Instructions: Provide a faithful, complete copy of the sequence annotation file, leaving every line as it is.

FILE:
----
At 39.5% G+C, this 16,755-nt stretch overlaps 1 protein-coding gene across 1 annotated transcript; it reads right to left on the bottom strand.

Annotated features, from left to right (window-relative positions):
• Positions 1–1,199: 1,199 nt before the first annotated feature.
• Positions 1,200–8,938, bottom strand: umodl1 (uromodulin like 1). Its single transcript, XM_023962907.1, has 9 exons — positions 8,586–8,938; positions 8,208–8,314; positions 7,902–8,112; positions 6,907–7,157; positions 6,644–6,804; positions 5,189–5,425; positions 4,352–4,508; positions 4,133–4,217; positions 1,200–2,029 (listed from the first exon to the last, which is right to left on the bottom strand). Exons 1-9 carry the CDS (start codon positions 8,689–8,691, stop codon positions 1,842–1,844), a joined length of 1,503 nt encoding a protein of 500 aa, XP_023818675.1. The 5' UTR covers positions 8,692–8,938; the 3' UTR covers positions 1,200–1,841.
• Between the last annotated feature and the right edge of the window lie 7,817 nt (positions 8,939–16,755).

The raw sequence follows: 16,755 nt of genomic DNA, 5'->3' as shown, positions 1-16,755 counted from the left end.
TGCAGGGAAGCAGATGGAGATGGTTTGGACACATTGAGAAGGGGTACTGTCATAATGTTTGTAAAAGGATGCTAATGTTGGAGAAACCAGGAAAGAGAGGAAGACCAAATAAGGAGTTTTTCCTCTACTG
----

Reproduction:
At 39.5% G+C, this 16,755-nt stretch overlaps 1 protein-coding gene across 1 annotated transcript; it reads right to left on the bottom strand.

Annotated features, from left to right (window-relative positions):
• Positions 1–1,199: 1,199 nt before the first annotated feature.
• Positions 1,200–8,938, bottom strand: umodl1 (uromodulin like 1). Its single transcript, XM_023962907.1, has 9 exons — positions 8,586–8,938; positions 8,208–8,314; positions 7,902–8,112; positions 6,907–7,157; positions 6,644–6,804; positions 5,189–5,425; positions 4,352–4,508; positions 4,133–4,217; positions 1,200–2,029 (listed from the first exon to the last, which is right to left on the bottom strand). Exons 1-9 carry the CDS (start codon positions 8,689–8,691, stop codon positions 1,842–1,844), a joined length of 1,503 nt encoding a protein of 500 aa, XP_023818675.1. The 5' UTR covers positions 8,692–8,938; the 3' UTR covers positions 1,200–1,841.
• Between the last annotated feature and the right edge of the window lie 7,817 nt (positions 8,939–16,755).

The raw sequence follows: 16,755 nt of genomic DNA, 5'->3' as shown, positions 1-16,755 counted from the left end.
TGCAGGGAAGCAGATGGAGATGGTTTGGACACATTGAGAAGGGGTACTGTCATAATGTTTGTAAAAGGATGCTAATGTTGGAGAAACCAGGAAAGAGAGGAAGACCAAATAAGGAGTTTTTCCTCTACTG